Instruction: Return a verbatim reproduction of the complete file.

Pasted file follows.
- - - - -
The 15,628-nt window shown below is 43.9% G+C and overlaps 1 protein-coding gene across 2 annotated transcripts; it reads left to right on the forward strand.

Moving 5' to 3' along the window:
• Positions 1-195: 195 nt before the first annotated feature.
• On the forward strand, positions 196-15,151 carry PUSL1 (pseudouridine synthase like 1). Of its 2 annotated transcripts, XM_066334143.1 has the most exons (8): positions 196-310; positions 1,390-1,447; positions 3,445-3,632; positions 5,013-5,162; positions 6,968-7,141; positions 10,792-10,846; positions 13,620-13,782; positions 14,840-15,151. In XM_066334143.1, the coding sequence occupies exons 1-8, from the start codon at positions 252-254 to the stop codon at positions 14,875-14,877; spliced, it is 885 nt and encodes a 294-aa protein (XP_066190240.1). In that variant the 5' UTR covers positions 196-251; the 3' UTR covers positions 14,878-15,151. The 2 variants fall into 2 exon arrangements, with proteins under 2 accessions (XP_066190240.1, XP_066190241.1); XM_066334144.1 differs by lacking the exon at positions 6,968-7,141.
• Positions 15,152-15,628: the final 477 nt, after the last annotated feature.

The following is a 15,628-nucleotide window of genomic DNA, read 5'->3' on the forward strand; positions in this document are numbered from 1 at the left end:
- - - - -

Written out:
The 15,628-nt window shown below is 43.9% G+C and overlaps 1 protein-coding gene across 2 annotated transcripts; it reads left to right on the forward strand.

Moving 5' to 3' along the window:
• Positions 1-195: 195 nt before the first annotated feature.
• On the forward strand, positions 196-15,151 carry PUSL1 (pseudouridine synthase like 1). Of its 2 annotated transcripts, XM_066334143.1 has the most exons (8): positions 196-310; positions 1,390-1,447; positions 3,445-3,632; positions 5,013-5,162; positions 6,968-7,141; positions 10,792-10,846; positions 13,620-13,782; positions 14,840-15,151. In XM_066334143.1, the coding sequence occupies exons 1-8, from the start codon at positions 252-254 to the stop codon at positions 14,875-14,877; spliced, it is 885 nt and encodes a 294-aa protein (XP_066190240.1). In that variant the 5' UTR covers positions 196-251; the 3' UTR covers positions 14,878-15,151. The 2 variants fall into 2 exon arrangements, with proteins under 2 accessions (XP_066190240.1, XP_066190241.1); XM_066334144.1 differs by lacking the exon at positions 6,968-7,141.
• Positions 15,152-15,628: the final 477 nt, after the last annotated feature.

The following is a 15,628-nucleotide window of genomic DNA, read 5'->3' on the forward strand; positions in this document are numbered from 1 at the left end: